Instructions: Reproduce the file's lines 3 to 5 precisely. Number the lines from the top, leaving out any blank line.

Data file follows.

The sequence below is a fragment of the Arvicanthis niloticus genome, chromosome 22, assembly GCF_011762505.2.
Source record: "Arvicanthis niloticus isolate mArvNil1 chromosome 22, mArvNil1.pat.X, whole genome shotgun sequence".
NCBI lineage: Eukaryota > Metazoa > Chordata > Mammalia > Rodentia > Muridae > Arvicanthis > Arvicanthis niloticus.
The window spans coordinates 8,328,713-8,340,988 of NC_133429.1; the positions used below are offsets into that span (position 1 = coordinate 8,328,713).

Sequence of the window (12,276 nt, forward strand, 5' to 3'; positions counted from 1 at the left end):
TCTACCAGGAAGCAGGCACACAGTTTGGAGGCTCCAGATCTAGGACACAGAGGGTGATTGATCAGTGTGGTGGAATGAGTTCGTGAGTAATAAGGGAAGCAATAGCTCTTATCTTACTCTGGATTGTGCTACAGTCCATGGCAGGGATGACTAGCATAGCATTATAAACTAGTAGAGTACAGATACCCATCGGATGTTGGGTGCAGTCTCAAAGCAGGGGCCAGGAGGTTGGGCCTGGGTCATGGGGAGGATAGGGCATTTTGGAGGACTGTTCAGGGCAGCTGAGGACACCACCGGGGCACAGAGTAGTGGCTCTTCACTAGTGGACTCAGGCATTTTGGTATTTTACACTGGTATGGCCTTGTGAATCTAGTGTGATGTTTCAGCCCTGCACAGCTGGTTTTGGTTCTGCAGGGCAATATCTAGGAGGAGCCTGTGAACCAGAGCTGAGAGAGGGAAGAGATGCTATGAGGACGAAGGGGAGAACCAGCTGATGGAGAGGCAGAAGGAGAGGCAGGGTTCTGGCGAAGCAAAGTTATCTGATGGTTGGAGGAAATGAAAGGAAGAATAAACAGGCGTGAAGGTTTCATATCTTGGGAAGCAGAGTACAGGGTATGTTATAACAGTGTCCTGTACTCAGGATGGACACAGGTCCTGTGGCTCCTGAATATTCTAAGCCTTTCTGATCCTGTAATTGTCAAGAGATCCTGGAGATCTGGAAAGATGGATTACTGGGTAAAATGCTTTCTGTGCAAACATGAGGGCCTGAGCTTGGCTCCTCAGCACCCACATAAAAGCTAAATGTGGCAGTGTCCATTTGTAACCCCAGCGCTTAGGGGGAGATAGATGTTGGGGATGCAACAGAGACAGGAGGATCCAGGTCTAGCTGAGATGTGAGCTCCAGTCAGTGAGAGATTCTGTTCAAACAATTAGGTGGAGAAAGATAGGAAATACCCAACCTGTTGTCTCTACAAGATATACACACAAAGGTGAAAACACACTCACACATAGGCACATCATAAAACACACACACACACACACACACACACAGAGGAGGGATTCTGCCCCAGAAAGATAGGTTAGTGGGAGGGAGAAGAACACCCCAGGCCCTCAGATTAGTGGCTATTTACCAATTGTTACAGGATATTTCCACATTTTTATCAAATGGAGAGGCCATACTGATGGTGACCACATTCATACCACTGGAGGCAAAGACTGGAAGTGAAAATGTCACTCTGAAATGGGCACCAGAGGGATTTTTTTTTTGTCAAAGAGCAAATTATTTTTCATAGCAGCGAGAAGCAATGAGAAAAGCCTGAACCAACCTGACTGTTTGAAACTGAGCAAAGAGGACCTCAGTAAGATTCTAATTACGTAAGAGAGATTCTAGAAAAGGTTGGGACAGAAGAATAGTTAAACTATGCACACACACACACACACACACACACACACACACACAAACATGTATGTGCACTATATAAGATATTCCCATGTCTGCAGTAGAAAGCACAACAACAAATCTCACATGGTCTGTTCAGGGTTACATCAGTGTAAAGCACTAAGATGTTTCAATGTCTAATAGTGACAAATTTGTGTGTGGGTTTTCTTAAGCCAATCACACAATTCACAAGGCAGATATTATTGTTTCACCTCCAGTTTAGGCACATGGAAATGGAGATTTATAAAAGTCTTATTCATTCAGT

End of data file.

NCBI lineage: Eukaryota > Metazoa > Chordata > Mammalia > Rodentia > Muridae > Arvicanthis > Arvicanthis niloticus.
The window spans coordinates 8,328,713-8,340,988 of NC_133429.1; the positions used below are offsets into that span (position 1 = coordinate 8,328,713).

Sequence of the window (12,276 nt, forward strand, 5' to 3'; positions counted from 1 at the left end):